Partnerships between the military and UK academia are being rapidly expanded. Alba Andrés Sánchez examines whether some of them might be used to help develop lethal autonomous weapon systems (LAWS).
Article from Responsible Science journal, no.4; online publication: 15 September 2022
The University of Edinburgh is currently working alongside three other universities in a consortium called the University Defence Research Collaboration (UDRC).  This is a multi-million-pound joint venture funded by the Ministry of Defence (MOD) and the Engineering and Physical Sciences Research Council (ESPRC) aimed at using academic research to boost military capabilities. The EPSRC also funds other networks and initiatives aimed at promoting co-operation between UK universities and the military in areas relating to artificial intelligence (AI) and data processing. 
Projects with relevance to LAWS
One of the main projects being carried out by the UDRC – and led by Edinburgh – is ‘Signal Processing in the Information Age’ which has a value of nearly £4.1m over six years.  The research description includes deep learning, suggesting that the outcomes can be used for intelligence gathering, target detection, and recognition and tracking – these being critical functions of armed drones. The likely application of this research in a military setting is emphasised by the involvement of project partners including BAE Systems, Leonardo, and Thales – all leading arms corporations which have an active interest in autonomous systems. Moreover, the MOD has direct access to an academic signal processing pool deployable on short notice, raising many ethical questions and highlighting the militaristic application of the research outcomes. Hence, there are clear indicators that this project can assist with the development of LAWS.
Another project led by Edinburgh is the ‘UKRI Trustworthy Autonomous Systems Node in Governance and Regulation’, which has a value of over £2.6m over 3.5 years.  It is studying trust in autonomous systems especially related to the creation of regulatory structures, and issues of responsibility and liability.  Some of its project partners are also leading developers of military technology with an interest in autonomous systems – BAE Systems, Thales, and the Defence Science and Technology Laboratory. Professor Ramamoorthy, the lead researcher, is also Personal Chair of Robot Learning and Autonomy in the School of Informatics and has a history in developing autonomous robots.  There is no mention of any ethics- or law-focused academics participating in this project, which raises questions about whether these aspects will be given due weight in the research, or whether there will be a bias towards favouring laxer regulations for autonomous systems development driven by, for example, commercial pressures.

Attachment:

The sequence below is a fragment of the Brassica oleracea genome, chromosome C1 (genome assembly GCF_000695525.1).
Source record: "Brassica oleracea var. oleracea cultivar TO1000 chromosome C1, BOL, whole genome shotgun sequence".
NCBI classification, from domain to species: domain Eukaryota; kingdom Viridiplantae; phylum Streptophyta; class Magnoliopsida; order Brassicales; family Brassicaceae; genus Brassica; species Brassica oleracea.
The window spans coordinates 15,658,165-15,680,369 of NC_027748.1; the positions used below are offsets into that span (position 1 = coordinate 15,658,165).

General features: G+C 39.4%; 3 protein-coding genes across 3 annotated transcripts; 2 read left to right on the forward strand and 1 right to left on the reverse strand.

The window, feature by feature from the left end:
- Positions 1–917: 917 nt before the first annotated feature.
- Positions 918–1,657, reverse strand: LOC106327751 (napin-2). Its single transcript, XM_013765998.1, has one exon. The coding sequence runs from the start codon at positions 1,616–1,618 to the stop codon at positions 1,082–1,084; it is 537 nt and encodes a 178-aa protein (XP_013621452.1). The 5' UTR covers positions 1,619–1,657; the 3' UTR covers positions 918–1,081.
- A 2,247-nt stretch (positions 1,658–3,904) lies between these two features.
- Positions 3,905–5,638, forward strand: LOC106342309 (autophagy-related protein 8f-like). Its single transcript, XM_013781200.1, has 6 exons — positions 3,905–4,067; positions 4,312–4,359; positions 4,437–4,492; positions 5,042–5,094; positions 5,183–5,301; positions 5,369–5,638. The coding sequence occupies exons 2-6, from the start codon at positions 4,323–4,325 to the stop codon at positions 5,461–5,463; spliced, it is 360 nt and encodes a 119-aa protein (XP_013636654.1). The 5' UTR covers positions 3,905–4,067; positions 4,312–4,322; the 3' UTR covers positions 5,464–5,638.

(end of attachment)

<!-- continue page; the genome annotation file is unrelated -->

The University of Edinburgh also has some involvement with the BAE Systems project Tempest  which has the aim to develop combat aircraft including ‘autonomous systems’. The MOD has stated that there are more than 600 organisations working on this project, including small businesses and academia. Partnerships involve organisations both inside and outside the military-industrial sector,  and the whole collaboration is called Team Tempest. Edinburgh’s involvement is shown by its three-way research partnership with Heriot-Watt University and Leonardo – but the university website does not mention this project in any way (neither its funding, areas of research, nor the academics involved). This lack of transparency is deeply concerning. The partnership also extends to the Centres for Doctoral Training in Applied Photonics as well as in Robotics and Autonomous Systems.  The latter forms part of the university’s Edinburgh Centre for Robotics, which offers funded PhD training programmes. The University of Edinburgh’s website states that these programmes are sponsored by the EPSRC  but the links to BAE Systems and Leonardo are not disclosed. There is also no mention of how the research outcomes will be utilised to develop autonomous aircraft for BAE Systems. Therefore, candidates applying to this opportunity will be unaware of the connections of research outcomes to arms companies and the potential development of LAWS.
Following a motion from Edinburgh University Amnesty International representatives, which passed in the Student Council in January 2021, the university’s Student Association signed the Future of Life Institute pledge on LAWS.  The Student Council then put pressure on the University to sign the pledge but this was rejected in March following objections by the College of Science and Engineering due to the alleged dual-use nature of the research outcomes, i.e. their ability to be used for both civilian and military applications. However, the university does not have a comprehensive Research Ethics Policy which deals adequately with issues such as autonomous weapons. If the university’s partnerships with arms companies and the MOD are considered as well, the argument that further ethical safeguards are not needed becomes especially unconvincing.
The rapid pace of technological development in AI and robotics is raising major ethical issues, not least concerning the development of autonomous weapons. Universities – like Edinburgh – which pursue military-funded research in these areas, without much stricter safeguards, risk helping to fuel an international arms race which will endanger us all.
Alba Andrés Sánchez is a student of International Relations at the University of Edinburgh and a Junior Fellow for UK Stop Killer Robots Campaign.
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